Board the Fiesta Filipina jeepney!

How we ended up discussing the merits of promoting Filipino dishes, I can’t remember but the reason she gave that was far from hermetic is committed to memory: “It’s very meaty so it’s hard to promote,” said the PR I was dining with. Meaty – I tossed that word about in my mind. Was she serious or just callow? I lined up a series of counter arguments: Brazil’s churrascaria is an all-meat affair; China’s dishes are all-meat in every sense of the word; and pork-oriented Balinese cuisine is highlighted by the popular babi guling (roasted pig). Aren’t the Scottish dishes very meaty as well? Reading through the sub-text, it hit me that she really meant unhealthy. I am not big on pork or beef either, but it was no reason to denigrate my country’s cuisine as being altogether “unhealthy”. I wasn’t going to get into an argument; I decided to just let her foot sit in her mouth.

The Filipino take on the spring roll – lumpiang sariwa

That Filipino cuisine is nothing but meat is a grave misconception. It certainly has a lot of meat dishes but the hapag kainan of homes and restaurants are not solely relegated to the various renditions of pork adobo and lechon (roasted pig). Had the PR done her homework, she would have learnt that Filipino cuisine is an amalgamation of Spanish, American and Chinese cooking. Given this unwarranted reputation, it was quite heartening to read from The Jakarta Post that the culinary teams of Hotel Millennium Sirih Jakarta and its sister property The Heritage Hotel, Manila have set out to educate the foodies that have yet to sink in their teeth into a Filipino delight or two with Fiesta Filipina. And – surprise, surprise – they have been doing it for the past six years! This is no easy feat considering that the one Filipino buffet I attended at Conrad hotel in Singapore years never happened again and, if I remember correctly, was, said the organiser, fraught with tension in getting it off the ground.

Smile everyone! With Chefs Karl (L) and Rogelio (R) of The Heritage, Manila

Fiesta Filipina ran from June 5 to 17 and was organised with the help of Filipino Women for Art, Barong Batik and the Philippine Embassy in Indonesia. It was a veritable smorgasbord of all-time favourites led by the regal Kare-Kare, the true-blue Filipino stew of oxtail and tripe in thick peanut sauce and its cortege to name a few: Paella, fragrant rice stew with seafood toppings; Lumpia Sariwa, fresh spring roll with mixed vegetables and flaked chicken drizzled with thick sweet sauce and garnished with chopped fresh garlic; and Chicken adobo, chicken slow cooked in soy sauce and vinegar. I was looking forward digging into my much-loved pancit palabok, rice noodles in thick shrimp sauce, but it didn’t happen.

It’s carb fest with the popular paella

“Ay, sayang,” said guest chef Karl Dorado Fortaleza in an apologetic manner. “Kahapon sana kayo dumating kasi kahapon may pancit palabok. Pinapalitan namin kasi yung menu para iba.”

Karl Dorado Fortaleza is the other half of the guest chefs that annually man the kitchen of Hotel Millennium Sirih located on Jl Fachrudin 3. He’s the voluble one, walking about and, if the diner is willing, engages in small talk, his sentences punctuated with the polite “po”. Karl doesn’t hesitate to go out of his way to satisfy the diners. Case in point: he personally peeled, cut and served my gal-pal with her desired hilaw na mangga (green mango) and bagoong (shrimp paste) brought over from Manila. His partner-in-culinary-crime, Rogelio Armas, is the reticent one who shyly smiles, waves and quickly disappears into the kitchen.  He, I surmised, wasn’t the celebrity chef type who craved the glare of the klieg light. He’d rather let his cooking take centre stage.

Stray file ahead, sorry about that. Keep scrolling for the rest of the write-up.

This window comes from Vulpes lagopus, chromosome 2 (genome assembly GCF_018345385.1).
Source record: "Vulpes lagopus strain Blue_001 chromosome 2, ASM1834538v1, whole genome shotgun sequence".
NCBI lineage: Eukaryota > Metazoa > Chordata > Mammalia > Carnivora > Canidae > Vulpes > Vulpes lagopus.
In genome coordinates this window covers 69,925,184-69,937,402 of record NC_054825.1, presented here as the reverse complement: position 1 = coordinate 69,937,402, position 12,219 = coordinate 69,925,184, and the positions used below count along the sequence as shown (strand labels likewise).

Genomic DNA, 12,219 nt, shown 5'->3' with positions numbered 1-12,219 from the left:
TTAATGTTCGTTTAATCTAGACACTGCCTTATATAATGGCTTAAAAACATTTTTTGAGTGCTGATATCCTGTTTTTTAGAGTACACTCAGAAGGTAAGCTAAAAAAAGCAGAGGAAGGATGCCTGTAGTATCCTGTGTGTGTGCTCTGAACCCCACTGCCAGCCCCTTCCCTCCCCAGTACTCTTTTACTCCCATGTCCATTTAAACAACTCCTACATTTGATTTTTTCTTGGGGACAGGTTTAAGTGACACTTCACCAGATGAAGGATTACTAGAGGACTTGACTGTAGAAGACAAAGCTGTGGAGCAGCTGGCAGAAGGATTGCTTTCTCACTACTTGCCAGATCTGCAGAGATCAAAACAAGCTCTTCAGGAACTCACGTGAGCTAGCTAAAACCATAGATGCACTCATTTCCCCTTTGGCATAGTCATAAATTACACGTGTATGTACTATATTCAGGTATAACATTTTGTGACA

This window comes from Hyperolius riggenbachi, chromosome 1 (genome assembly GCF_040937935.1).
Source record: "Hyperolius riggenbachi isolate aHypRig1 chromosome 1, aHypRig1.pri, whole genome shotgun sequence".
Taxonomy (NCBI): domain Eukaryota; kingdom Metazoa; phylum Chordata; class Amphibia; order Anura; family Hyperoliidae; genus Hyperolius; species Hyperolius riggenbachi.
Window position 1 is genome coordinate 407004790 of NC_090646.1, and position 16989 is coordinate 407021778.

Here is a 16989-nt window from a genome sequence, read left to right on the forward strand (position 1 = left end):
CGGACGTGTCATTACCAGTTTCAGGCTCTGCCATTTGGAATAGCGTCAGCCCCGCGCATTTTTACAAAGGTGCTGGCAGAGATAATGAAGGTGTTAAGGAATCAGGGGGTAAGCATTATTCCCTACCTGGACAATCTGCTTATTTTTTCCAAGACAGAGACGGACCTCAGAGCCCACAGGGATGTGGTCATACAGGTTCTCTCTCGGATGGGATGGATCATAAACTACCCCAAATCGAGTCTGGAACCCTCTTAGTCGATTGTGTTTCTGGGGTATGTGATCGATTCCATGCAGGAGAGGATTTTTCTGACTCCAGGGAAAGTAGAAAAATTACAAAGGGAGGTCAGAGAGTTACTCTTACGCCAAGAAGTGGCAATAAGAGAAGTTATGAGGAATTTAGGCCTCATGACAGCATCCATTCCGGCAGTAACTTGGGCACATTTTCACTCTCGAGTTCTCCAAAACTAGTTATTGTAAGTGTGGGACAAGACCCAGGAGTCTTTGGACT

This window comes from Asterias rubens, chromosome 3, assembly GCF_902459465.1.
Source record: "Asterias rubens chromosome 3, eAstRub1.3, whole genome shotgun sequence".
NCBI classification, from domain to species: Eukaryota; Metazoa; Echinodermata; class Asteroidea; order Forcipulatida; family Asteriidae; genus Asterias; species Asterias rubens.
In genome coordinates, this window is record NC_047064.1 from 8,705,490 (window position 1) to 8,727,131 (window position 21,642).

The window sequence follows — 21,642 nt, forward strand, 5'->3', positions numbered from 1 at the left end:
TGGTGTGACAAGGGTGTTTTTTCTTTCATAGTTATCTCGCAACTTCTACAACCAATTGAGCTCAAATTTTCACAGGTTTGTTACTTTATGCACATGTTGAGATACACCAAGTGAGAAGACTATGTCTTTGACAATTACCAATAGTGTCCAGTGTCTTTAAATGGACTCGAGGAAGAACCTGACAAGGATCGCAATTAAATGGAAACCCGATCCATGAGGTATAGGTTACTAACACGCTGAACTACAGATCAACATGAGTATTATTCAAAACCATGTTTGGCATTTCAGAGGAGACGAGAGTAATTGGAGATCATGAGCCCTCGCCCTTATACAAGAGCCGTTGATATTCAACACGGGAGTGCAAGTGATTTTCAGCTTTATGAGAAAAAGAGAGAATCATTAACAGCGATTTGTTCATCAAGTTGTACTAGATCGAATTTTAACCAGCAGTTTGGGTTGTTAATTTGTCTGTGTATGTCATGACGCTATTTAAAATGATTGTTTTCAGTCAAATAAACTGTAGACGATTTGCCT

Only for those who savour the sour taste of mango dipped in shrimp paste

Putting into play what I called “strategic eating”, I focused my attention on the dishes that were hard to come by in Jakarta so that meant my plate was brimming with paella, chicken adobo and kare-kare vegetables, and prawn-chicken molo soup in a separate bowl.  I was still tetchy about missing the pancit palabok but the dessert station more than consoled my crotchety disposition. The dessert station of any buffet, in my mind, is the benchmark to gauge the success of a buffet. Being a Filipino buffet, the legendary leche flan, or sweet milk-egg custard, should take centre stage and the two chefs didn’t disappoint this time. They pulled out all the stops in the dessert station, filling it with halo-halo, a melange of preserved fruits, shaved ice and milk, and topped with leche flan, maja blanca (corn pudding) and halayang ube (ube pudding). Did I forget to mention that iced lemon tea was free flow? Given the cornucopia of dishes and the free-flow beverage, it was a good deal at Rp165, 000++.

Get your fill of Filipino desserts: (clockwise) halayang ube, leche flan and halo-halo topped with leche flan

Rounding off the dining experience was a raffle draw. One of the crew, dressed in Katipunero garb, handed us pieces of paper, which we gamely filled up while calling on Lady Luck to work her magic on us girls. She was listening: my gal-pal received an elegant batik barong, a barong with a batik design, in the mail a few weeks later.


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